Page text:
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Apple CEO Tim Cook Criticizes European Law That Would Break App Store Hold

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  • Apple CEO Tim Cook said he believes a proposed European law known as DMA would "not be in the best interest of users."
  • It signals the iPhone maker's opposition to European legislation that would force it to allow users to install software outside of Apple's App Store.
  • "If you take an example of where I don't think it's in the best interest, that the current DMA language that is being discussed, would force sideloading on the iPhone," Cook said. "And so this would be an alternate way of getting apps onto the iPhone, as we look at that, that would destroy the security of the iPhone."

Apple CEO Tim Cook said that he believes a proposed European law known as DMA would "not be in the best interest of users," signaling the iPhone maker's opposition to European legislation that would force it to allow users to install software outside of Apple's App Store.

"I look at the tech regulation that's being discussed, I think there are good parts of it. And I think there are parts of it that are not in the best interests of the user," Cook said Wednesday through videoconference at the VivaTech conference in France.

The European Union proposed two laws regulating big tech companies, the Digital Services Act and the Digital Markets Act, earlier this year. The DSA focuses on the online ad industry, but the DMA focuses on companies with large numbers of customers -- like Apple, Google and Amazon -- and sets rules requiring them to open up their platforms to competitors.

One of Cook's issues with the law is that it would force Apple to permit sideloading apps on the iPhone, which is manually installing software from the internet or a file instead of through an app store. Currently, Apple's App Store is the only way to install apps on an iPhone, which has made it the focus of lawsuits and regulators around the world. Apple has said that its control over the App Store ensures high-quality apps and helps prevent malware.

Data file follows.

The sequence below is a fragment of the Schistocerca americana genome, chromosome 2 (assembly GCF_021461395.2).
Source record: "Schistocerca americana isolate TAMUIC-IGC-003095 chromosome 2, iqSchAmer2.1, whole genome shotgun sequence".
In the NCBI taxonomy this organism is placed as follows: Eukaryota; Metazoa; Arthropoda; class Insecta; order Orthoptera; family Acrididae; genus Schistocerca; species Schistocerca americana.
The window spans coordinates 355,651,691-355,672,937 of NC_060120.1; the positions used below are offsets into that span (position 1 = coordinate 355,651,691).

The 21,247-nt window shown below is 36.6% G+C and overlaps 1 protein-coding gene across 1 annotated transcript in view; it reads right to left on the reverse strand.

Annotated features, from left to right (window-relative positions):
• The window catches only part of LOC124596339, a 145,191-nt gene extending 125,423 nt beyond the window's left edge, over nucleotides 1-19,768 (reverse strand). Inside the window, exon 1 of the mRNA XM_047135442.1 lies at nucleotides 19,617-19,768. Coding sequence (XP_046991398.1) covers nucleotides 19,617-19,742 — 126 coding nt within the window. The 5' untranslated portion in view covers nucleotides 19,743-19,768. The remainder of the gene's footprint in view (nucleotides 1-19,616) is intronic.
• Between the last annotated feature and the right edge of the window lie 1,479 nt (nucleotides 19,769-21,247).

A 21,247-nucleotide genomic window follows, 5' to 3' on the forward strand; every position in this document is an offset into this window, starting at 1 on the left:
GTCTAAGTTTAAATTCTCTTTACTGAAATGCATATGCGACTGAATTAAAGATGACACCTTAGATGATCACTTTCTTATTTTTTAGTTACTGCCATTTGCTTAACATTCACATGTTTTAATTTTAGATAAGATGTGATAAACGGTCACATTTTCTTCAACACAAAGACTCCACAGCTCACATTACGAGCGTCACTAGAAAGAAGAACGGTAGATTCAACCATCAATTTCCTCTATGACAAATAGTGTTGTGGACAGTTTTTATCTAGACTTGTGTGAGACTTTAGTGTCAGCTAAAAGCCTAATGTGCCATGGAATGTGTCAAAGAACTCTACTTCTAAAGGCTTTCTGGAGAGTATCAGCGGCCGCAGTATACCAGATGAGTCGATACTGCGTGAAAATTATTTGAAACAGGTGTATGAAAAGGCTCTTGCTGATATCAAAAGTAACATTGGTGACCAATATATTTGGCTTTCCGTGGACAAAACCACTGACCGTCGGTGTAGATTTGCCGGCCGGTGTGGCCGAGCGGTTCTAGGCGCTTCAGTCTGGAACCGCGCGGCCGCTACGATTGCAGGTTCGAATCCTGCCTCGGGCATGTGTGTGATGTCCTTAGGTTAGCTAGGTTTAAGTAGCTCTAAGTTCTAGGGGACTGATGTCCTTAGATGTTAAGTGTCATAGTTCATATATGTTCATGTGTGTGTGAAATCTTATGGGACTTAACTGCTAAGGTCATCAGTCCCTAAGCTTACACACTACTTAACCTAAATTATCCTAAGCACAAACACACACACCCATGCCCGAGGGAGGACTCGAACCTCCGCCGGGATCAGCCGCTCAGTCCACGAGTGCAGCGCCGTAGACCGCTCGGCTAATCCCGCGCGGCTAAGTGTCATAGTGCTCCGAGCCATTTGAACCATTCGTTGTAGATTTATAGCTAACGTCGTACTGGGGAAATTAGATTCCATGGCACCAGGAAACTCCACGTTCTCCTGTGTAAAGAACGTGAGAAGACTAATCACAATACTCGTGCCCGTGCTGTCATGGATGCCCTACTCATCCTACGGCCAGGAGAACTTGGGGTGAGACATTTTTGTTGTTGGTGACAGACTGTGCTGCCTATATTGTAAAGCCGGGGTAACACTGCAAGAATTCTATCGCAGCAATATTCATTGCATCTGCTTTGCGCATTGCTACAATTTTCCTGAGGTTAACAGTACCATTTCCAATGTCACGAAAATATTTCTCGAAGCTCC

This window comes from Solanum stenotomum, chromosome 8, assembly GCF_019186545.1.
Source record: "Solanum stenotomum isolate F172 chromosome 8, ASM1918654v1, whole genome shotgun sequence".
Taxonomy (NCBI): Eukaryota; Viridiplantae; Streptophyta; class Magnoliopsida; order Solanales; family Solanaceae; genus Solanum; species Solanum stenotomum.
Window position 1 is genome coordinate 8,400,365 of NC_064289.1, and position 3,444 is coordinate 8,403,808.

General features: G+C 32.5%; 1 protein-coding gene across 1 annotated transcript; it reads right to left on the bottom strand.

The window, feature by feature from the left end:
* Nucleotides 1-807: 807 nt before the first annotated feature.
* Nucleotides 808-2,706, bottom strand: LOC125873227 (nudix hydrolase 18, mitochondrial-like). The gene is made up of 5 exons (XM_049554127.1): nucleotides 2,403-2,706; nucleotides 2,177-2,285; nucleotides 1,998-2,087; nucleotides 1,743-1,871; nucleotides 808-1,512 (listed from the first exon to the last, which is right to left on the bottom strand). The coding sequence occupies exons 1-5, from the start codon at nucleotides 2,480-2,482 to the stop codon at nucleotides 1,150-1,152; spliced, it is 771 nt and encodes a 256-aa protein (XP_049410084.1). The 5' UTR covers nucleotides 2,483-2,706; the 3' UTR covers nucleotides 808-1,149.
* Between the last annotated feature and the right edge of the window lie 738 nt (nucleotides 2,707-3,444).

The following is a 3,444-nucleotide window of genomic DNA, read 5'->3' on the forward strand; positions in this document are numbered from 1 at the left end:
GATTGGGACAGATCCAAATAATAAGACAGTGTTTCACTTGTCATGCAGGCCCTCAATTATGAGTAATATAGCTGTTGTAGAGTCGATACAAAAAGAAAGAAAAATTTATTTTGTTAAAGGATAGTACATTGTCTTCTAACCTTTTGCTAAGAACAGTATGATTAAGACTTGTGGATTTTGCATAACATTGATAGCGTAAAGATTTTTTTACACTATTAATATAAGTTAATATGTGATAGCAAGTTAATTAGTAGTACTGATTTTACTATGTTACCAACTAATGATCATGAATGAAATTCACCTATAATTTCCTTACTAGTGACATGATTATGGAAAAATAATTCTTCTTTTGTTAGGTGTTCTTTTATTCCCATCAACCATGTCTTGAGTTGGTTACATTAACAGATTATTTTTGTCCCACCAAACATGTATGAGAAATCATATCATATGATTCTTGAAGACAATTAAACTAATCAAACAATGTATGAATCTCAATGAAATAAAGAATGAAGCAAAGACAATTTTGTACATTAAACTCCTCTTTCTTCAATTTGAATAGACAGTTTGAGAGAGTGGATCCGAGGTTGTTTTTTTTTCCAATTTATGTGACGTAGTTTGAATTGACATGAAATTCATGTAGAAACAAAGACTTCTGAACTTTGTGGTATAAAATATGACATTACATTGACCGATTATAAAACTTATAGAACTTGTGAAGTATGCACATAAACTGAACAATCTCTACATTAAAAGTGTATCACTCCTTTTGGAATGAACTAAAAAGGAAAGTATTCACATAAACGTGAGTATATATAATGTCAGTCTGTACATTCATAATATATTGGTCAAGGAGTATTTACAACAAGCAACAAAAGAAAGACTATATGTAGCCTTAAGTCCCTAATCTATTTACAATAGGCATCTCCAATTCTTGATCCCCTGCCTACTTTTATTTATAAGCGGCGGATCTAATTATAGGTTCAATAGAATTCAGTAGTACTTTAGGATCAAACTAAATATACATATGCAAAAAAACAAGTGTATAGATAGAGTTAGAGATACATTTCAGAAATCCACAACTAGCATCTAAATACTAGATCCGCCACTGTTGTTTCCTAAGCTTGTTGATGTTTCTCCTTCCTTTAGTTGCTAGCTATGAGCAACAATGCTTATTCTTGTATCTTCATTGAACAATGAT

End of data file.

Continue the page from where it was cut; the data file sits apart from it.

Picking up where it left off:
Cook noted that the iPhone's market share in France is only 23% and said that permitting sideloading on iPhones would damage both the privacy and security of users, citing increased malware on Android phones versus iPhones. Google's Android allows sideloading.

"If you take an example of where I don't think it's in the best interest, that the current DMA language that is being discussed, would force sideloading on the iPhone," Cook said. "And so this would be an alternate way of getting apps onto the iPhone, as we look at that, that would destroy the security of the iPhone."

Cook said Apple would participate in the debate over the proposed regulation, and said he thought that some parts of the DSA are "right on," citing that it would regulate platforms with disinformation pushing issues like vaccine hesitancy.

Some projects never ship: 'Failing is a part of life'

During the 30-minute session on Wednesday, Cook was asked about upcoming products like the long-rumored Apple Car, which he declined to talk about, saying that he will keep that secret. "There always has to be something up our sleeve," Cook said.

Cook also said that Apple starts a lot of projects that fail and never ship.

"We do allow ourselves to fail. We try to fail internally, instead of externally, because we don't want to involve customers into failure. But we develop things and subsequently decide not to ship. We begin going down a certain road and sometimes adjust significantly because of the discovery that we make in that process."

He added: "Failing is a part of life, part of whether you're a new company start-up or a company that's been around for a while. If you're not failing you're not trying enough different things."

However, Cook did hint at an augmented reality product in the future. Apple is working on virtual reality and AR headsets in its Technology Development Group.

"We've been working with AR first with our phones, and iPads, and later we'll see where that goes in terms of products," Cook said.

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